It helps to recall that the Americans fighting in the Aleutians were so young — Paul states that 35% of Navy personnel in the war were in their teens — and that many were from southern regions where they’d never experienced snow, cold, fog, or isolation. Many had minimal skills or training, and, because of secrecy did not even know their destination until they arrived. (Army recruits were trained in California for expected fighting in North Africa and were not supplied with adequate boots or clothing for what they encountered in the Aleutians.)

An early chapter about the attack on Dutch Harbor and the invasion of Kiska Island includes lengthy quotes from a letter written by Charles House, one of 10 men monitoring a weather station on Kiska (and the only Americans on the island at the time.) The story of House’s escape and eventual surrender has been told elsewhere, but his own words are detailed and riveting. “In this early morning light, the tracer bullets looked like baseballs curving toward us.” His account describes scrambling up a hill in light clothing and his thought process — assuming “that they would knock out our facilities and leave.” The Japanese captured the remaining men and didn’t leave.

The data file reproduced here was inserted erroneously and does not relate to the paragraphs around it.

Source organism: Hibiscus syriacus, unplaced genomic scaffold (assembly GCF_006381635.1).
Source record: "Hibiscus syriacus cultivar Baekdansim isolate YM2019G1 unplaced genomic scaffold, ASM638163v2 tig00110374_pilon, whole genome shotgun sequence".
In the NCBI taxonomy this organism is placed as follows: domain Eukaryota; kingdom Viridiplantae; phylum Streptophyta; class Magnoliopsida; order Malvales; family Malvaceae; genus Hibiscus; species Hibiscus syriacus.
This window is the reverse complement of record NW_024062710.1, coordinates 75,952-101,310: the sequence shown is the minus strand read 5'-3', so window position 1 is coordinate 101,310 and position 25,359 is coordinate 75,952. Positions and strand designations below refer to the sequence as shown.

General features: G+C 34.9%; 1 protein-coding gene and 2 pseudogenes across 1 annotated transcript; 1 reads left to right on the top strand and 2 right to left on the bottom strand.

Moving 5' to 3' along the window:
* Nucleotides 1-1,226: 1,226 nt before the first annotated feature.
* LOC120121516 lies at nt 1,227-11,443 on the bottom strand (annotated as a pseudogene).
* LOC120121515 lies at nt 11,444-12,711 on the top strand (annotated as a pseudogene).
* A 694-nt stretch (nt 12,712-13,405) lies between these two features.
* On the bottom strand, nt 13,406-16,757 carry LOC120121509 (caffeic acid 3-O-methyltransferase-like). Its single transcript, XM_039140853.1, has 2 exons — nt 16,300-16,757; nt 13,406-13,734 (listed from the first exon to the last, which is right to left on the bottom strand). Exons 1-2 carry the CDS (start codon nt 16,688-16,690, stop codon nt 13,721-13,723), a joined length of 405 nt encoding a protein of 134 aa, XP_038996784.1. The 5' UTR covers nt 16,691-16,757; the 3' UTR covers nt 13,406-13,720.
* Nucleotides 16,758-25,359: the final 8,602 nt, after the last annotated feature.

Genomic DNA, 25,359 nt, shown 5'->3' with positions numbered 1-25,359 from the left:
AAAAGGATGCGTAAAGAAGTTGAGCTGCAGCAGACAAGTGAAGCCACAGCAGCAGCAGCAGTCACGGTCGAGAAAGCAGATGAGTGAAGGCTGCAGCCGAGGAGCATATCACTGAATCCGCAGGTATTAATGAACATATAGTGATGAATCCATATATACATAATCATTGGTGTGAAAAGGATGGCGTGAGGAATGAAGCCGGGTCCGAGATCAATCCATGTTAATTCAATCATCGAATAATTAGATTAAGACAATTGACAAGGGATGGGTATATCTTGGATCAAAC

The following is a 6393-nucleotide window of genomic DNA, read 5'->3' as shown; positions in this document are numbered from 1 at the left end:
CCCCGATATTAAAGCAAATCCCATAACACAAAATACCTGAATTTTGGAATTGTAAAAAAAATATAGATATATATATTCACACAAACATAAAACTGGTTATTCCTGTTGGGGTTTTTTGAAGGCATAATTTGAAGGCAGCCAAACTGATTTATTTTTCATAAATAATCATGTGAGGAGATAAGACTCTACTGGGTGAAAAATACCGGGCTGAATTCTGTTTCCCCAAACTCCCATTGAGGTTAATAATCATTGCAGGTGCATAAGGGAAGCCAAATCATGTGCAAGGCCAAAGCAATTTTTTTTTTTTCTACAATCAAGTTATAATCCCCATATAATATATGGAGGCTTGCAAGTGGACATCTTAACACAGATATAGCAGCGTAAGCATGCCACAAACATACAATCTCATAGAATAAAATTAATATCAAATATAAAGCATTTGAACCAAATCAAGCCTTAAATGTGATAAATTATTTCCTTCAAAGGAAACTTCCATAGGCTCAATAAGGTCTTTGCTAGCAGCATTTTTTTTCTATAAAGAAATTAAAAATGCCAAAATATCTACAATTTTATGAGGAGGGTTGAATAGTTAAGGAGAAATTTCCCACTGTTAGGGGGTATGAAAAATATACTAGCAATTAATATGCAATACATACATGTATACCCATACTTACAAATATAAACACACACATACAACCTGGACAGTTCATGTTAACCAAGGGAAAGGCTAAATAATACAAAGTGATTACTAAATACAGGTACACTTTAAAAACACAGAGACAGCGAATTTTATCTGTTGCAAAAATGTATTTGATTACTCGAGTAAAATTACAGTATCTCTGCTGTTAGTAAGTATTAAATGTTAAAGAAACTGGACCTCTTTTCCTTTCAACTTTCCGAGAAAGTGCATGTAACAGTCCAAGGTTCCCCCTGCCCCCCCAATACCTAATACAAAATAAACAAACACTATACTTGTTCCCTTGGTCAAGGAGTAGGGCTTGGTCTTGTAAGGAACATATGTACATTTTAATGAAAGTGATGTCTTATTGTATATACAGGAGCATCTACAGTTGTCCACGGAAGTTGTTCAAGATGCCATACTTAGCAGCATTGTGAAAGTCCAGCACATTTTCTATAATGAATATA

House moved across the island to scavenge “tundra grass” and angleworms for food and live in a cave. “On the forty-eighth day I was on my way to the creek for some water when I fainted. This called for some soul searching; if I remained there I would surely die.” He made a “white flag” from his undershorts and “marched in” to surrender. He weighed 80 pounds. The Japanese gave him tea and biscuits and formed a ring around him “and just stared. I had the feeling of a monkey in a zoo.”